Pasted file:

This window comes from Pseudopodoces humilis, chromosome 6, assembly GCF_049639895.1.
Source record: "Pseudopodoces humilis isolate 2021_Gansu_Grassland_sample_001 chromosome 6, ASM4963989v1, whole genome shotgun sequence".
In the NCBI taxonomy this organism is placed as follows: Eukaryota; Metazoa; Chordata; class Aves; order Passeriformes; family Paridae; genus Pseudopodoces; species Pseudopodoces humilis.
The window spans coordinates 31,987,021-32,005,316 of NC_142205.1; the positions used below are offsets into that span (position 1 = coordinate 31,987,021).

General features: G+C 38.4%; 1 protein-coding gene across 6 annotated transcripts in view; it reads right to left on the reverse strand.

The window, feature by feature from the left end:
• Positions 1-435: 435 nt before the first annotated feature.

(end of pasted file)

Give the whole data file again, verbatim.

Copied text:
This window comes from Pseudopodoces humilis, chromosome 6, assembly GCF_049639895.1.
Source record: "Pseudopodoces humilis isolate 2021_Gansu_Grassland_sample_001 chromosome 6, ASM4963989v1, whole genome shotgun sequence".
In the NCBI taxonomy this organism is placed as follows: Eukaryota; Metazoa; Chordata; class Aves; order Passeriformes; family Paridae; genus Pseudopodoces; species Pseudopodoces humilis.
The window spans coordinates 31,987,021-32,005,316 of NC_142205.1; the positions used below are offsets into that span (position 1 = coordinate 31,987,021).

General features: G+C 38.4%; 1 protein-coding gene across 6 annotated transcripts in view; it reads right to left on the reverse strand.

The window, feature by feature from the left end:
• Positions 1-435: 435 nt before the first annotated feature.